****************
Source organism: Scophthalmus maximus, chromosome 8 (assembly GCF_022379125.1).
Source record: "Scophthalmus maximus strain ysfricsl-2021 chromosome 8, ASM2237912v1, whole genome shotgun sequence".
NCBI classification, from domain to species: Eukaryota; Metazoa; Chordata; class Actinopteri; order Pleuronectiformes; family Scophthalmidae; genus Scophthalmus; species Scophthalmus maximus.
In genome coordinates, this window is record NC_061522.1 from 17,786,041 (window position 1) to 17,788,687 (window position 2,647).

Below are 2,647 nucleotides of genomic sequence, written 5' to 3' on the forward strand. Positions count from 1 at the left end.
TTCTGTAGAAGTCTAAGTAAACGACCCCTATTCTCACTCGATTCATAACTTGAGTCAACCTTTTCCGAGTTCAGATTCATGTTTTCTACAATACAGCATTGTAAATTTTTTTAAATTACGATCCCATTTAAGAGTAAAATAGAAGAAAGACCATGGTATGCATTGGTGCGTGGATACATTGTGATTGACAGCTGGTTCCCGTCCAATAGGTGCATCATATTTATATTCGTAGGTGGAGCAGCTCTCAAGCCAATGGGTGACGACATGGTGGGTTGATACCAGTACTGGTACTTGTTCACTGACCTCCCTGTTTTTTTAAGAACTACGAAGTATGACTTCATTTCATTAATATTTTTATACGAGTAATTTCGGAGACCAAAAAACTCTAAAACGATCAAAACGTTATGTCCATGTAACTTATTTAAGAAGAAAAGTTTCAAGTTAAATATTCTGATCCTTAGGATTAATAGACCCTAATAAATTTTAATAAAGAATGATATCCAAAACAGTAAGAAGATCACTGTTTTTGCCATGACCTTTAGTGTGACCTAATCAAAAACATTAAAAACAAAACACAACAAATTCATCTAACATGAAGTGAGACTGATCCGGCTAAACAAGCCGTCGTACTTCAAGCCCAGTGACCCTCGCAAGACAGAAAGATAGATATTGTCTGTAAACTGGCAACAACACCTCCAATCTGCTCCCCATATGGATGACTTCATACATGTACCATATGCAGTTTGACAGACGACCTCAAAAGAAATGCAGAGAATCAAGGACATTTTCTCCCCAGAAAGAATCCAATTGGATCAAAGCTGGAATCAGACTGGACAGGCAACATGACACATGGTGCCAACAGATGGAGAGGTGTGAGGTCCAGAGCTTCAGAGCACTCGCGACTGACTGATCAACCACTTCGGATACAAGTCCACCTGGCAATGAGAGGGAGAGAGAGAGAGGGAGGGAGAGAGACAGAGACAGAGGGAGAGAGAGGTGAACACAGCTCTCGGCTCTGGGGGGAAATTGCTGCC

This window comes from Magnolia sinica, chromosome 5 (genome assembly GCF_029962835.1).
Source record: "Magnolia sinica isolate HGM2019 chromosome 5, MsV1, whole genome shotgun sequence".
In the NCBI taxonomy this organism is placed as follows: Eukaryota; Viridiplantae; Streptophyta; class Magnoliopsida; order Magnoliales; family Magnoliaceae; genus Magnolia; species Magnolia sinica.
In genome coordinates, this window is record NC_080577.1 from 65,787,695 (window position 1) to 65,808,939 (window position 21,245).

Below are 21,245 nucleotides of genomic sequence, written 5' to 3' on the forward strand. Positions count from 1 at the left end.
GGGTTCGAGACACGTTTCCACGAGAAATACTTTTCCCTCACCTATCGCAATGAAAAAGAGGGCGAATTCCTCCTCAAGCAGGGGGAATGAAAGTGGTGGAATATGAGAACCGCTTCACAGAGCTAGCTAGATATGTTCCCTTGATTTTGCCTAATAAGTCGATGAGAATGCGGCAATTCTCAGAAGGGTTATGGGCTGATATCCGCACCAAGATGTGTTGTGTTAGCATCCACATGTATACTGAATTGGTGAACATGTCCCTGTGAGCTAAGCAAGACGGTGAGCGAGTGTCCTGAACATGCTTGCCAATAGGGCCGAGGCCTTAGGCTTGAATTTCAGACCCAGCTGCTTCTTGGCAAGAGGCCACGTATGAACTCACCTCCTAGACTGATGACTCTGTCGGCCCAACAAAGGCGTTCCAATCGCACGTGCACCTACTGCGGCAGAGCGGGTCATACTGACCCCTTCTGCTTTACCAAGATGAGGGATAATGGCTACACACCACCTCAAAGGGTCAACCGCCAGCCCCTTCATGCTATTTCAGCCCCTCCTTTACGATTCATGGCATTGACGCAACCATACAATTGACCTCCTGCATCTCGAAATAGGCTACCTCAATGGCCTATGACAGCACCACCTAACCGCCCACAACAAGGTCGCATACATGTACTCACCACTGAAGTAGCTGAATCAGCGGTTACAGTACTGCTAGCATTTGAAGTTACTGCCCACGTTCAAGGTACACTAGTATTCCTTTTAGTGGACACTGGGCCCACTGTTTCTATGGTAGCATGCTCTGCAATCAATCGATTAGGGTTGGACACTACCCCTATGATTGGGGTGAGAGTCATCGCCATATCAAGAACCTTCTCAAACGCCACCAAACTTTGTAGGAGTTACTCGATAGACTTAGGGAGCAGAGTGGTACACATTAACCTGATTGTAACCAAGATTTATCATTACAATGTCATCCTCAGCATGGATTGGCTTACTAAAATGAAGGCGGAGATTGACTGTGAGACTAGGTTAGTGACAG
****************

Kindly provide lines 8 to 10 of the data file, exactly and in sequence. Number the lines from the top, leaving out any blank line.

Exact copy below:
Source record: "Magnolia sinica isolate HGM2019 chromosome 5, MsV1, whole genome shotgun sequence".
In the NCBI taxonomy this organism is placed as follows: Eukaryota; Viridiplantae; Streptophyta; class Magnoliopsida; order Magnoliales; family Magnoliaceae; genus Magnolia; species Magnolia sinica.
In genome coordinates, this window is record NC_080577.1 from 65,787,695 (window position 1) to 65,808,939 (window position 21,245).